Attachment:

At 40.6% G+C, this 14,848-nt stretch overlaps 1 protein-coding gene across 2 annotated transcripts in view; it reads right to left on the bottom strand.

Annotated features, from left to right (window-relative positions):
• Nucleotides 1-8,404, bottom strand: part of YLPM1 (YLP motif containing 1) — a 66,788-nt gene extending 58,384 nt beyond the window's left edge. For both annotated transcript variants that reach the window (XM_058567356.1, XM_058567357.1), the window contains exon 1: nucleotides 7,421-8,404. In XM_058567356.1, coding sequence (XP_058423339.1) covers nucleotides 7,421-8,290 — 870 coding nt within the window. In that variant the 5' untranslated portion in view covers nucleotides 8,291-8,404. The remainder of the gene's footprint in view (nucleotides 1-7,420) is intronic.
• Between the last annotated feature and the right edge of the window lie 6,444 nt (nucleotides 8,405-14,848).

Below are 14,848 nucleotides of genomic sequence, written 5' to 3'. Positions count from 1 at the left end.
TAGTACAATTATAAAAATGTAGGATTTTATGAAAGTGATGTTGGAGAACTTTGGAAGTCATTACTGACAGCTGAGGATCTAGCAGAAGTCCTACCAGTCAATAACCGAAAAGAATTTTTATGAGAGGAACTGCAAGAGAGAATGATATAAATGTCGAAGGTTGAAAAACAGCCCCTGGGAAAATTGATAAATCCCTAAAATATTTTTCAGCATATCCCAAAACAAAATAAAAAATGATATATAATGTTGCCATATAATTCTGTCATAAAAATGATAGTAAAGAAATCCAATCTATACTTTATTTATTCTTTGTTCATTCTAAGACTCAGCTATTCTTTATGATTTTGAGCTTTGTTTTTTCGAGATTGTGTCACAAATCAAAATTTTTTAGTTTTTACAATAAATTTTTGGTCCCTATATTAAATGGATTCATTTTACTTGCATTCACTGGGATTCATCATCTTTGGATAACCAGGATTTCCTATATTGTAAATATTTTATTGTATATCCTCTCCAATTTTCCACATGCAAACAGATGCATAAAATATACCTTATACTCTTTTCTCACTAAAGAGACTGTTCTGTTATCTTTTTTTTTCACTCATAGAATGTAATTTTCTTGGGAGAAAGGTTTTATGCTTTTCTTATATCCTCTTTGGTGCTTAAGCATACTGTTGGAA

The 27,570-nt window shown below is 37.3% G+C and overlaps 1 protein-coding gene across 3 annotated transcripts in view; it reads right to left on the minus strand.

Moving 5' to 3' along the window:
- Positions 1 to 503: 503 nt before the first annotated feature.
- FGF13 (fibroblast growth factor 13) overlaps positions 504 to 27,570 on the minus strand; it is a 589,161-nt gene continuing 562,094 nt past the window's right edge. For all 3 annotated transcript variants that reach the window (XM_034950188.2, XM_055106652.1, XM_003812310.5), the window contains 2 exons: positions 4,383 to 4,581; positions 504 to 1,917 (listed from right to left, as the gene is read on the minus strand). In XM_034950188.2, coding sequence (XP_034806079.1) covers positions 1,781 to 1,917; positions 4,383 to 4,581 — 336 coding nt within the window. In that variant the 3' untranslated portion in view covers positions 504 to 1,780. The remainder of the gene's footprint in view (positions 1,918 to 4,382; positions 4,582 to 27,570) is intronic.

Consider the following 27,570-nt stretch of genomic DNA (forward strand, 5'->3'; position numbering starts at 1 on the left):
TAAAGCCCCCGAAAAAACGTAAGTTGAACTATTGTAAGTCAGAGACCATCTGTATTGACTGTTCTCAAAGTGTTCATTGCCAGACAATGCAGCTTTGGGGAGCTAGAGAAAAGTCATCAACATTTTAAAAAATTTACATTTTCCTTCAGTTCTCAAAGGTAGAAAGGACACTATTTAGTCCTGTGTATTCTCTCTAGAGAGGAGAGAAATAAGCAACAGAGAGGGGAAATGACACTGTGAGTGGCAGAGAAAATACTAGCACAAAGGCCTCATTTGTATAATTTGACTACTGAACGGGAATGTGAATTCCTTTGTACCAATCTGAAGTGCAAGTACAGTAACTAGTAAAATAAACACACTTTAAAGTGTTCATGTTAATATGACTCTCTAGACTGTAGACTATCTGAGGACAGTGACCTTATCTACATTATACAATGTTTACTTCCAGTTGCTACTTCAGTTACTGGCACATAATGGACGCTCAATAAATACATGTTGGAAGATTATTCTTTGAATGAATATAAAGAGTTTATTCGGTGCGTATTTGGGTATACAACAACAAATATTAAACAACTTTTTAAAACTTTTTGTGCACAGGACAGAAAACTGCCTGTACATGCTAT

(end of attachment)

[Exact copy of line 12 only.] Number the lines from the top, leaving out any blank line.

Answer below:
TAAAGCCCCCGAAAAAACGTAAGTTGAACTATTGTAAGTCAGAGACCATCTGTATTGACTGTTCTCAAAGTGTTCATTGCCAGACAATGCAGCTTTGGGGAGCTAGAGAAAAGTCATCAACATTTTAAAAAATTTACATTTTCCTTCAGTTCTCAAAGGTAGAAAGGACACTATTTAGTCCTGTGTATTCTCTCTAGAGAGGAGAGAAATAAGCAACAGAGAGGGGAAATGACACTGTGAGTGGCAGAGAAAATACTAGCACAAAGGCCTCATTTGTATAATTTGACTACTGAACGGGAATGTGAATTCCTTTGTACCAATCTGAAGTGCAAGTACAGTAACTAGTAAAATAAACACACTTTAAAGTGTTCATGTTAATATGACTCTCTAGACTGTAGACTATCTGAGGACAGTGACCTTATCTACATTATACAATGTTTACTTCCAGTTGCTACTTCAGTTACTGGCACATAATGGACGCTCAATAAATACATGTTGGAAGATTATTCTTTGAATGAATATAAAGAGTTTATTCGGTGCGTATTTGGGTATACAACAACAAATATTAAACAACTTTTTAAAACTTTTTGTGCACAGGACAGAAAACTGCCTGTACATGCTAT